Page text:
How do you grill a perfect steak? Well you've come to the right place! Here are 5 tips to grilling the perfect steak. Scroll to the bottom to get a fan favorite recipe from Weber's Greatest Hits. Preview more recipes from the cookbook here.
1. Salting your steak early pays off
There is a belief that salting meat too far in advance of cooking can draw out moisture. While it’s true that salt can draw moisture towards itself, it's also true that over the course of 20 or 30 minutes that can actually be a good thing as the salt will begin to dissolve into that little bit of moisture that's been drawn out.
So, when you drop the steak onto the hot cooking grate, all the sugars and proteins in the moisture will mix with the salt, and any other seasonings you've added, which creates a perfectly crisp crust. The flavor of that delicious crust is worth any moisture you may lose.
2. Taking off the chill of your steak speeds up cooking
Grilling steak until it's a brown with a light char on the surface, while also making sure the interior is cooked to a perfect juicy doneness is the goal, right? However, if the steak is too cold it can require so much cooking time for the interior to reach that perfect doneness that the steak may overcook and turn gray and dry. To remedy this, allow steaks to stand at room temperature for 20 to 30 minutes before you grill them. They will cook faster through to the center and stay juicer.
3. Searing steak equals flavor
A rule of thumb that separates professional chefs from many home cooks is that chefs sear their steaks for more time. This is because professionals understand that you can lock in flavors and aromas on the surface of steak by searing it, so they let their steaks sizzle over direct heat until the surfaces are dark, dark brown. Don’t believe that searing “locks in the juices.” It’s a myth. But searing sure does make a steak a whole lot tastier.
4. Thicker steaks should slide over
Using only high heat can grill most steaks perfectly. If you see flare ups is the only time you would really need to move them around on the grill. Some cuts of steak are so thick that they would burn on the outside if grilled over direct heat alone and wouldn't reach the desired internal doneness. This is why you should consider the sear and slide approach for steaks thicker than an inch. After you've seared both sides nicely over direct high heat, slide the steaks to a part of the grill that is not so hot, ideally over indirect heat, and complete the grilling process there.
5. You can’t put moisture back inside a steak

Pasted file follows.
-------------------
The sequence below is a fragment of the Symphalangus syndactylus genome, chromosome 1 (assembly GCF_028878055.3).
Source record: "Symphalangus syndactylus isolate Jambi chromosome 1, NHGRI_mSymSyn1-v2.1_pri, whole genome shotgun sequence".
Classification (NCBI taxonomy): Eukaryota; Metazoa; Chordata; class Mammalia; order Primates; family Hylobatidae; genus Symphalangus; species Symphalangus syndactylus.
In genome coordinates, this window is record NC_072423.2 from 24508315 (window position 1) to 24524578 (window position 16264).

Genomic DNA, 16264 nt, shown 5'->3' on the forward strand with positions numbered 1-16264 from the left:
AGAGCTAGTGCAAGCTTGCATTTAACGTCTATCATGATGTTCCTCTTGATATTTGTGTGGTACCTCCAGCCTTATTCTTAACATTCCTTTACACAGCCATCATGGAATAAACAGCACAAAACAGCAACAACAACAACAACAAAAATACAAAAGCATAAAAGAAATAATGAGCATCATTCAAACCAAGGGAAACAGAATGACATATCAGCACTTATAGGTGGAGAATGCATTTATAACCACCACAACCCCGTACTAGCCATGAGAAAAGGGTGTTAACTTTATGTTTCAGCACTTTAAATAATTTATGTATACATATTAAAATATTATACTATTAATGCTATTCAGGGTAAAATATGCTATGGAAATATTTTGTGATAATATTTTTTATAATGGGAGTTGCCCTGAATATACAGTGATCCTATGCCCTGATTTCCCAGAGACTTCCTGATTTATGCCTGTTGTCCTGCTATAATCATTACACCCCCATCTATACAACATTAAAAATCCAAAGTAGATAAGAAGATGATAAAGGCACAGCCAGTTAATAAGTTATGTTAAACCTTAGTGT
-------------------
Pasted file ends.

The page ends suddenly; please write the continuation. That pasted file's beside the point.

Steaks grilled over high heat will lose moisture. This means that the fat and juices are literally pushed out of the meat. Over time, as we've made steaks easier to digest, this is an unfortunate reality. Perhaps the most important part of maintaining this moisture when grilling a steak is to take it off the heat before it becomes too dry.
You usually only have a minute or two to execute this. When steaks go from medium rare to medium, or from medium to medium well can happen quickly. You must be vigilant to catch that window. Never walk away from a steak on the grill. Be cautious as it’s always better to take a steak off when it’s underdone than to let it over cook, because you can always return it to the grill.
Here is a great fan favorite recipe for you to try out!
New York Strip Steaks with Red-Eye Barbecue Sauce
By Jamie Purviance
Prep time: 20 minutes, plus 15 minutes for the sauce
Grilling time: 6 to 8 minutes
Ingredients: Sauce 1 tablespoon unsalted butter 2 teaspoons minced shallot 1 teaspoon minced garlic 1/2 cup ketchup 1/4 cup brewed dark-roast coffee or espresso 1 tablespoon balsamic vinegar 1 tablespoon packed light brown sugar 2 teaspoons ancho chile powder
4 New York strip steaks, each 10 to 12 ounces and about 1 inch thick, trimmed of excess fat 2 tablespoons extra-virgin olive oil 3/4 teaspoon kosher salt 3/4 teaspoon freshly ground black pepper
1. In a saucepan over medium heat, melt the butter. Add the shallot and cook until it begins to brown, about 3 minutes, stirring often. Add the garlic and cook until fragrant, about 1 minute. Stir in the remaining sauce ingredients, bring to a simmer, and reduce the heat to low. Simmer until slightly reduced, about 10 minutes, stirring often. Transfer to a bowl to cool.
2. Brush the steaks on both sides with the oil and then season on both sides with the salt and pepper. Let the steaks stand at room temperature for 15 to 30 minutes before grilling.
3. Prepare the grill for direct cooking over high heat (450° to 550°F).
4. Brush the cooking grates clean. Grill the steaks over direct high heat, with the lid closed, until cooked to your desired doneness, 6 to 8 minutes for medium rare, turning once. Remove the steaks from the grill and let rest for 3 to 5 minutes.
5. Serve the steaks warm with the sauce on the side